The guy over at Catholidoxies has noticed that Protestant Christians in the mainstream are less and less inclined to refer to God as ‘Father’. He posts on this and expresses his reserve about this practice, wondering if it is heresy or not.
Yes it is heresy for some very good reasons. First reason is that God, while being transcendent, is also personal. Therefore it is right and proper to refer to him in terminology that recognizes his person-hood. ‘God’ is rightly transcendent, but ‘Heavenly Father’ and ‘Father, Son and Holy Spirit’, imply that there are persons within the Godhead. Not to refer to God as ‘Father, Son and Holy Spirit’ denies that aspect.
The same criticism applies to the sometimes substitute Trinitarian formula of ‘Creator, Redeemer, Sustainer.’ These are also not personal terms of reference for the three persons of the Trinity, but references to their functions. Imagine referring to your parents not as ‘Dad and Mom’ or even as George and Phyllis, but as ‘Businessman and Housewife.’ Yucch.
Secondly, God is personal because we are called to be in a personal relationship with him. Our person–created in his likeness–is ultimately to be in a loving relationship with Him. That relationship is intrinsically that of Creator and creature, and the most natural analogy for this is of the Father and the child. To do away with calling God ‘Father’ for some shallow politically correct motivation is short sighted in the extreme. How can you have a relationship with ‘God’ that is anything more than abstract and theoretical? On the other hand, the relationship with a ‘Heavenly Father’ carries with it all the passion, drama and upheaval of the relationships we have with our parents.Finally, and perhaps most telling, is the simple unavoidable fact that God as Father is an intrinic part of Jesus Christ’s revelation of God. His own relationship with ‘Abba-Father’ and his instructions to us to call God ‘Father’ are as foundational to who he was and what he taught as the Sermon on the Mount or the parable of the Prodigal Son. Pull it out of the liturgy and the prayer life and I would argue that your religion has ceased to be Christian.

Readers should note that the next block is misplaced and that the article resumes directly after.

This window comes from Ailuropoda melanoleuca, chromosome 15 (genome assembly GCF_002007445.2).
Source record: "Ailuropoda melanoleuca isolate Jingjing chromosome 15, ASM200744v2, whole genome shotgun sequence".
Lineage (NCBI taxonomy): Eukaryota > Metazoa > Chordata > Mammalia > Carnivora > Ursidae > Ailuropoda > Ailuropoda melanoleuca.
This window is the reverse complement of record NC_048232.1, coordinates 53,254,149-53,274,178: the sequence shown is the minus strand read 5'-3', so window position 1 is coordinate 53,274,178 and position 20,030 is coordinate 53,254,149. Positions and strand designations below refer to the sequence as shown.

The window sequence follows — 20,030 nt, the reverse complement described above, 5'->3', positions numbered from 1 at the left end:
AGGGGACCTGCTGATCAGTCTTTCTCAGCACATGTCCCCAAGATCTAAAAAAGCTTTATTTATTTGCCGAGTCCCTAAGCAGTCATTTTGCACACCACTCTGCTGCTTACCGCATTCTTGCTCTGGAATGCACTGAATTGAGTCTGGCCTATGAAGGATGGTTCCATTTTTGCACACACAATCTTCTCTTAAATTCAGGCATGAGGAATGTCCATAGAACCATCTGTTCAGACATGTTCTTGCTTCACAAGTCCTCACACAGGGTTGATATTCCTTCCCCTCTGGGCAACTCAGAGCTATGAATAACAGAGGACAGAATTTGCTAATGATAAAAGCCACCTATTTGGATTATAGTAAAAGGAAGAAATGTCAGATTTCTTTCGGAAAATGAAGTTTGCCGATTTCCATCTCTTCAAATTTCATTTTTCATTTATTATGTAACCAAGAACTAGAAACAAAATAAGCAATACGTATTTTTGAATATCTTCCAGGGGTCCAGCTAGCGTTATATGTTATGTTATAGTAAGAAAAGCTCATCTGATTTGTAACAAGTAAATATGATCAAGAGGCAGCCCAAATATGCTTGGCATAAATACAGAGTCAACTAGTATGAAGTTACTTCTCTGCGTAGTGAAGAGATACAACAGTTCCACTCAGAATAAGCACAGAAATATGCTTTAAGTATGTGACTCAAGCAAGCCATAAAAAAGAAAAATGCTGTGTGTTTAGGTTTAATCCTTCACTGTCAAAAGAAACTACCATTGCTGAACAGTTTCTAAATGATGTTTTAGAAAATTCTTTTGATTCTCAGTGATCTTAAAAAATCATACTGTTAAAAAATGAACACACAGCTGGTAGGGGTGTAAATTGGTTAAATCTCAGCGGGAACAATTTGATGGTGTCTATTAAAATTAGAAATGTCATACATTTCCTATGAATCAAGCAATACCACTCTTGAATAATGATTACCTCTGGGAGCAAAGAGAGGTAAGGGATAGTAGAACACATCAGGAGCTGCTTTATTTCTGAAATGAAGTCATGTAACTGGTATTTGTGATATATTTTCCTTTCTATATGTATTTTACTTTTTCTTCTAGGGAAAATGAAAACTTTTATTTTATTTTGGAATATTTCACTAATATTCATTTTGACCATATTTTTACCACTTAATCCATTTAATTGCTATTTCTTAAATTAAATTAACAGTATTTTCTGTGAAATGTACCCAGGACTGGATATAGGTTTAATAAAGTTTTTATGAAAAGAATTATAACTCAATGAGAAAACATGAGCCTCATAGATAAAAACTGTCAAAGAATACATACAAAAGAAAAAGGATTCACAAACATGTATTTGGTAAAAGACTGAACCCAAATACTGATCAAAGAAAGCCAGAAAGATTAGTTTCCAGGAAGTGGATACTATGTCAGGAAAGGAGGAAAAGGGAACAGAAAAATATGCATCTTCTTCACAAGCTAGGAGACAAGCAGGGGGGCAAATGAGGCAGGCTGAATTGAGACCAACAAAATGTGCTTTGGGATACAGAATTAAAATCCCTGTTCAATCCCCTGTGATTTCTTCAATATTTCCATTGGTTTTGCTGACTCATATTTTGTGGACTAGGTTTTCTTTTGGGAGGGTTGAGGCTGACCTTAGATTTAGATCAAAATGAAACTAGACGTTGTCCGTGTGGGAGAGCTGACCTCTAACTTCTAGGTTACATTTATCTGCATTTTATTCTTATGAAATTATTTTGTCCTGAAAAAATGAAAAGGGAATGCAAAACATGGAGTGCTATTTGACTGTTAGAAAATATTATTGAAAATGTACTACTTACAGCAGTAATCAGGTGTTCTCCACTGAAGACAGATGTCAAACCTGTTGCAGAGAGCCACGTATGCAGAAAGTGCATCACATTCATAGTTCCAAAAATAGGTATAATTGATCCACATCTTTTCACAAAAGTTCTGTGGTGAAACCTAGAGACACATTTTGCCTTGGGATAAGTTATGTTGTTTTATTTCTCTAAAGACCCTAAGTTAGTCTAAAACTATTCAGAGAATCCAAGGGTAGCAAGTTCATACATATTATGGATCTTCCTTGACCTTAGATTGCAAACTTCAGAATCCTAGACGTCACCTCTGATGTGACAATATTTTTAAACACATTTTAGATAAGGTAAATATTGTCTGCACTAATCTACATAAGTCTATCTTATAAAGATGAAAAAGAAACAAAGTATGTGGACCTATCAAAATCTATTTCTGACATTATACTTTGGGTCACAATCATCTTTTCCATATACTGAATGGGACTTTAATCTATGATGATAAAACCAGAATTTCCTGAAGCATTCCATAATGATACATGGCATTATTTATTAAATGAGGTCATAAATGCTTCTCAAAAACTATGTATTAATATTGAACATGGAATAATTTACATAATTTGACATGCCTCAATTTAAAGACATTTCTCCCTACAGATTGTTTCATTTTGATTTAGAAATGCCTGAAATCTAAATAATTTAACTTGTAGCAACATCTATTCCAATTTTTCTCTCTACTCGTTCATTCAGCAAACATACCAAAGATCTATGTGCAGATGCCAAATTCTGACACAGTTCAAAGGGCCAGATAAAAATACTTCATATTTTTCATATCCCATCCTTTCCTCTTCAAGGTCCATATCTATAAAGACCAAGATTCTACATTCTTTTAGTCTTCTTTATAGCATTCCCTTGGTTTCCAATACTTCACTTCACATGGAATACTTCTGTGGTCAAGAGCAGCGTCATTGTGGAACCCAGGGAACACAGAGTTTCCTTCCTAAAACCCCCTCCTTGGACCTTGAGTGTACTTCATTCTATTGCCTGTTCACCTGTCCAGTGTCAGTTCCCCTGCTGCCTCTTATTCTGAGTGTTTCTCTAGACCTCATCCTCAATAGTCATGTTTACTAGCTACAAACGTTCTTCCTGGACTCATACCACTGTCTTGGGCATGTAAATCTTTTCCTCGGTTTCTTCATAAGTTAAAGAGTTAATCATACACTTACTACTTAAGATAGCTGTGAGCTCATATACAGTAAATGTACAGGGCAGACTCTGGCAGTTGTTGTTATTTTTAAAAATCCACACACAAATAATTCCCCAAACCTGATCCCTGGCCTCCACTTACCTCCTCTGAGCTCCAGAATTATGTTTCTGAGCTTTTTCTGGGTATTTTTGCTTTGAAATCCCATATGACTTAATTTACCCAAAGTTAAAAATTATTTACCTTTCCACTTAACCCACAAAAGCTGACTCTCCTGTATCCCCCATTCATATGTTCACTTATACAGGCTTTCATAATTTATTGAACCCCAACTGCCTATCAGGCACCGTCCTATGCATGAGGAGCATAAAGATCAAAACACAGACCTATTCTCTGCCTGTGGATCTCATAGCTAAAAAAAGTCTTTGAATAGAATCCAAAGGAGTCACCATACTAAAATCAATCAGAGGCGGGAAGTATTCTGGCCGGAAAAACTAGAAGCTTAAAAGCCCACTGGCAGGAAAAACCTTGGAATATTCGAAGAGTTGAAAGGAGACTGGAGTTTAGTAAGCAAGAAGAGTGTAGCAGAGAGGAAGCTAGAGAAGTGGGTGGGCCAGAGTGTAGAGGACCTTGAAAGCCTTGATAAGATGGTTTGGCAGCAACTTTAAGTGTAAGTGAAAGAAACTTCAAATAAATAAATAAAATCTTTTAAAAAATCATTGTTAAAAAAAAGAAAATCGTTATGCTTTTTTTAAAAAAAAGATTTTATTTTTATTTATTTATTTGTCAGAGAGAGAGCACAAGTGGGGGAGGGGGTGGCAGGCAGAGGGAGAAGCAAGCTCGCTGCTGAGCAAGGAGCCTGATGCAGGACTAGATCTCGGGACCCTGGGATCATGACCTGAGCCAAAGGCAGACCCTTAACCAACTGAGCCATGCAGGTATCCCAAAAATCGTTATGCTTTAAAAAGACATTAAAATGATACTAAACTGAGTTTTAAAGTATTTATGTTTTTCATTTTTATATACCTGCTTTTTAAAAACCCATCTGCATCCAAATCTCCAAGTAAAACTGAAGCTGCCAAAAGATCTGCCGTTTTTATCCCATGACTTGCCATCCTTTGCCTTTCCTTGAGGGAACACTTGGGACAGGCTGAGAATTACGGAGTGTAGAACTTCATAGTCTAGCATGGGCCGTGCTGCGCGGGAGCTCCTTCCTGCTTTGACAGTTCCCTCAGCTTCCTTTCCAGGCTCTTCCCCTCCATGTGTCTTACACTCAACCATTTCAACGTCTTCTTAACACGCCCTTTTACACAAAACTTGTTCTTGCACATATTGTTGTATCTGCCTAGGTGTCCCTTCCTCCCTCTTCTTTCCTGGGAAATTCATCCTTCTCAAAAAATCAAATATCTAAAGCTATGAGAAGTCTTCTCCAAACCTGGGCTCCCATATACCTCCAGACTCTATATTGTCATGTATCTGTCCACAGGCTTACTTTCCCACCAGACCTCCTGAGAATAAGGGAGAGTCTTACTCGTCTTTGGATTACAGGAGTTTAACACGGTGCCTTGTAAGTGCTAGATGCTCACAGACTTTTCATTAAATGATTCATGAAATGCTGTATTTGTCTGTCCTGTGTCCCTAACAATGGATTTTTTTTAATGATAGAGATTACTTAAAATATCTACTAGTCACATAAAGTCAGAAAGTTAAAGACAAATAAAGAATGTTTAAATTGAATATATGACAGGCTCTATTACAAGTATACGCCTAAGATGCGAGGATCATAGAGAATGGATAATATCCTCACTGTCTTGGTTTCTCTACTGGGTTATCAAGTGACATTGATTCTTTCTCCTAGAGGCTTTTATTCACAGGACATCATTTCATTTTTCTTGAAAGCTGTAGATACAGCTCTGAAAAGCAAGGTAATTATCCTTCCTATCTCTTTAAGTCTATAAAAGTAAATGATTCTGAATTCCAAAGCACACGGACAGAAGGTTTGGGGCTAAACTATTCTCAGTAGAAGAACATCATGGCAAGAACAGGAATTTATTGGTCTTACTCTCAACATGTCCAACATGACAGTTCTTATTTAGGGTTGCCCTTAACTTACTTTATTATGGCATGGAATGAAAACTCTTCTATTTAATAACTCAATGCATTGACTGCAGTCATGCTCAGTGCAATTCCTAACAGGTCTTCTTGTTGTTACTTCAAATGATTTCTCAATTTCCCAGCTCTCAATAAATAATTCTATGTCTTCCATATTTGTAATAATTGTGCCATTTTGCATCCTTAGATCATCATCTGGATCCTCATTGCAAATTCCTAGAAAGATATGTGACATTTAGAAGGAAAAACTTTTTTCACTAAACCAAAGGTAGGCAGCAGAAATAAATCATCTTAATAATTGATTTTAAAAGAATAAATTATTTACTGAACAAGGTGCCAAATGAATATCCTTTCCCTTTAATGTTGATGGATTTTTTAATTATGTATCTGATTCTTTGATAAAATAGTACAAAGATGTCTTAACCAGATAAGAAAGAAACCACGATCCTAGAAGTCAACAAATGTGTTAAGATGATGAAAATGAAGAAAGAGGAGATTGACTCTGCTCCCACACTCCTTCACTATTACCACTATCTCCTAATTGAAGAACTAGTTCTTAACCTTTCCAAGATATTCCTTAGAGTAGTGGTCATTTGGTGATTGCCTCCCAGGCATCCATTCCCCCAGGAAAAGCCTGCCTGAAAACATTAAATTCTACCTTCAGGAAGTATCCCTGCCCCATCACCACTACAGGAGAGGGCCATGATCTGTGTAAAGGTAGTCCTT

Am I exaggerating? Not really. If you remove the traditional Trinitarian formula from the Baptism Rite it is not a valid baptism, and the person baptized is formally not a Christian.
On a personal note, I can remember as an Anglican priest fifteen years ago getting so fed up with the liturgies that did not refer to God as Father. Then a week after being received into the Catholic Church I went to Mass and afterwards, wiping away a tear, I said to the priest, “Father, can I just thank you for saying Mass so beautifully and for one thing?”
“What’s that?” asked the somewhat bemused priest.
“Just for opening the Mass with the words, ‘In the name of the FAther, the Son and the Holy Spirit.'”
“What do you mean?” he asked.
I then explained this whole issue that had been going on in the Protestant Churches and he was aghast. I told him that it was refreshing just to hear the Trinitarian formula.
“Thank God for the liturgy!” he exclaimed, and gave me a warm embrace.